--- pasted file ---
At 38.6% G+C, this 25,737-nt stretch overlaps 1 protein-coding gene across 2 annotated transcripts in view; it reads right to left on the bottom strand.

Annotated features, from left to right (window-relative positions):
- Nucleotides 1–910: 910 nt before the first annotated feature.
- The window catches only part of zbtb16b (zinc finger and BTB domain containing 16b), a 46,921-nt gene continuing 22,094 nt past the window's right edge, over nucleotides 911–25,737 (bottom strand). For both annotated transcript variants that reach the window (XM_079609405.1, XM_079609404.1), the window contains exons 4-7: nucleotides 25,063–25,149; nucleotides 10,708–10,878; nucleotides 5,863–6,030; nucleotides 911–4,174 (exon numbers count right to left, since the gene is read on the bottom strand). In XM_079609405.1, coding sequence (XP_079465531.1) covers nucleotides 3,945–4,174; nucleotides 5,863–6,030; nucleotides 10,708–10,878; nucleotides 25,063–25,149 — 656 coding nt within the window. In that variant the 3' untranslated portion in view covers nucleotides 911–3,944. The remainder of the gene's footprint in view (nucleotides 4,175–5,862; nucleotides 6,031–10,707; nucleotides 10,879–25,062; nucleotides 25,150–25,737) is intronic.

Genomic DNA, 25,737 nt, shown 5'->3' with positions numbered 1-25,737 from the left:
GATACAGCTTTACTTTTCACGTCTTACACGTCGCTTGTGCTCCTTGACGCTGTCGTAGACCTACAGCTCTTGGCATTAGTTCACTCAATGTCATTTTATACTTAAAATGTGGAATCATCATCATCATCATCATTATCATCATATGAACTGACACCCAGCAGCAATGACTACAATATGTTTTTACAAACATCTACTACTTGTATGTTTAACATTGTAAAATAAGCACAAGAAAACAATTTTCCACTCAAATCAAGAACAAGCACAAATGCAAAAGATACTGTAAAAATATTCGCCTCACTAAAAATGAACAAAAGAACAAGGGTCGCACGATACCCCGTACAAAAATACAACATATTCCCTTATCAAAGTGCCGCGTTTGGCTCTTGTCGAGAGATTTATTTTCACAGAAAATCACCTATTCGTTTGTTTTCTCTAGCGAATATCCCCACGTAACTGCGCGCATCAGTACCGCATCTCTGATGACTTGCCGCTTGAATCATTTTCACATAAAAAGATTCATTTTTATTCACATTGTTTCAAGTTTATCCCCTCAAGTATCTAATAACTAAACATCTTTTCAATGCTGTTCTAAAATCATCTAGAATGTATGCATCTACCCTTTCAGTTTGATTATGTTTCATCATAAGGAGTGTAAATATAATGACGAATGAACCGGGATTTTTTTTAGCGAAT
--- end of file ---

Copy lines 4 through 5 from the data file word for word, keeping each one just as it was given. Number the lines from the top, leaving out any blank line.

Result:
- The window catches only part of zbtb16b (zinc finger and BTB domain containing 16b), a 46,921-nt gene continuing 22,094 nt past the window's right edge, over nucleotides 911–25,737 (bottom strand). For both annotated transcript variants that reach the window (XM_079609405.1, XM_079609404.1), the window contains exons 4-7: nucleotides 25,063–25,149; nucleotides 10,708–10,878; nucleotides 5,863–6,030; nucleotides 911–4,174 (exon numbers count right to left, since the gene is read on the bottom strand). In XM_079609405.1, coding sequence (XP_079465531.1) covers nucleotides 3,945–4,174; nucleotides 5,863–6,030; nucleotides 10,708–10,878; nucleotides 25,063–25,149 — 656 coding nt within the window. In that variant the 3' untranslated portion in view covers nucleotides 911–3,944. The remainder of the gene's footprint in view (nucleotides 4,175–5,862; nucleotides 6,031–10,707; nucleotides 10,879–25,062; nucleotides 25,150–25,737) is intronic.

Genomic DNA, 25,737 nt, shown 5'->3' with positions numbered 1-25,737 from the left: